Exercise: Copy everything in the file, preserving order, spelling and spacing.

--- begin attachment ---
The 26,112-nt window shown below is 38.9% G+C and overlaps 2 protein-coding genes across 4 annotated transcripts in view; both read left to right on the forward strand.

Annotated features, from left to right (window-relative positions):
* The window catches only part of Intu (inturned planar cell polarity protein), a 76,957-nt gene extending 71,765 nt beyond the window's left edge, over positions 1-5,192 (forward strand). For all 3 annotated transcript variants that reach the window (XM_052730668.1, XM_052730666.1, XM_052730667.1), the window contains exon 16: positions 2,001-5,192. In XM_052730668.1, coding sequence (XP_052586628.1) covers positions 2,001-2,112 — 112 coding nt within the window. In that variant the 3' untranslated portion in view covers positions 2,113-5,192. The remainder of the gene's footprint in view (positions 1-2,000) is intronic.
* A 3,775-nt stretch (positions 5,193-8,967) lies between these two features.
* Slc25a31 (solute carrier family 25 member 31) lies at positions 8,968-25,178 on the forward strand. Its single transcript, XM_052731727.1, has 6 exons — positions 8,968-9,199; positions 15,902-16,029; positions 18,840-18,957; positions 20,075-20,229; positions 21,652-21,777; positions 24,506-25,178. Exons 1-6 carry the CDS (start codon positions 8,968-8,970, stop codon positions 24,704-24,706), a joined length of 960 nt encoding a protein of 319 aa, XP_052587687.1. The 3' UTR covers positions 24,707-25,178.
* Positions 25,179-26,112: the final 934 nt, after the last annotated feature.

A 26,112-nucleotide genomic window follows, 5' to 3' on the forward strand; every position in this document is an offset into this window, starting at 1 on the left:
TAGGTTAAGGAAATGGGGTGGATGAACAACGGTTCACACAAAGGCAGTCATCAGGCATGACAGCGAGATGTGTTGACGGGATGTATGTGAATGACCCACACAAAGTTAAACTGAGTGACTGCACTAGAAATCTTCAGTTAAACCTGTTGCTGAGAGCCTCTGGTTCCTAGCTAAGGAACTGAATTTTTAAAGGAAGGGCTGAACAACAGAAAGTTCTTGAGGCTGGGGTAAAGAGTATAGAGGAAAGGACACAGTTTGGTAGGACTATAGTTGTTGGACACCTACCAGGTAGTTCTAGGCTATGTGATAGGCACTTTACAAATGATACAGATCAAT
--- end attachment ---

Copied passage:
The 26,112-nt window shown below is 38.9% G+C and overlaps 2 protein-coding genes across 4 annotated transcripts in view; both read left to right on the forward strand.

Annotated features, from left to right (window-relative positions):
* The window catches only part of Intu (inturned planar cell polarity protein), a 76,957-nt gene extending 71,765 nt beyond the window's left edge, over positions 1-5,192 (forward strand). For all 3 annotated transcript variants that reach the window (XM_052730668.1, XM_052730666.1, XM_052730667.1), the window contains exon 16: positions 2,001-5,192. In XM_052730668.1, coding sequence (XP_052586628.1) covers positions 2,001-2,112 — 112 coding nt within the window. In that variant the 3' untranslated portion in view covers positions 2,113-5,192. The remainder of the gene's footprint in view (positions 1-2,000) is intronic.
* A 3,775-nt stretch (positions 5,193-8,967) lies between these two features.
* Slc25a31 (solute carrier family 25 member 31) lies at positions 8,968-25,178 on the forward strand. Its single transcript, XM_052731727.1, has 6 exons — positions 8,968-9,199; positions 15,902-16,029; positions 18,840-18,957; positions 20,075-20,229; positions 21,652-21,777; positions 24,506-25,178. Exons 1-6 carry the CDS (start codon positions 8,968-8,970, stop codon positions 24,704-24,706), a joined length of 960 nt encoding a protein of 319 aa, XP_052587687.1. The 3' UTR covers positions 24,707-25,178.
* Positions 25,179-26,112: the final 934 nt, after the last annotated feature.

A 26,112-nucleotide genomic window follows, 5' to 3' on the forward strand; every position in this document is an offset into this window, starting at 1 on the left:
TAGGTTAAGGAAATGGGGTGGATGAACAACGGTTCACACAAAGGCAGTCATCAGGCATGACAGCGAGATGTGTTGACGGGATGTATGTGAATGACCCACACAAAGTTAAACTGAGTGACTGCACTAGAAATCTTCAGTTAAACCTGTTGCTGAGAGCCTCTGGTTCCTAGCTAAGGAACTGAATTTTTAAAGGAAGGGCTGAACAACAGAAAGTTCTTGAGGCTGGGGTAAAGAGTATAGAGGAAAGGACACAGTTTGGTAGGACTATAGTTGTTGGACACCTACCAGGTAGTTCTAGGCTATGTGATAGGCACTTTACAAATGATACAGATCAAT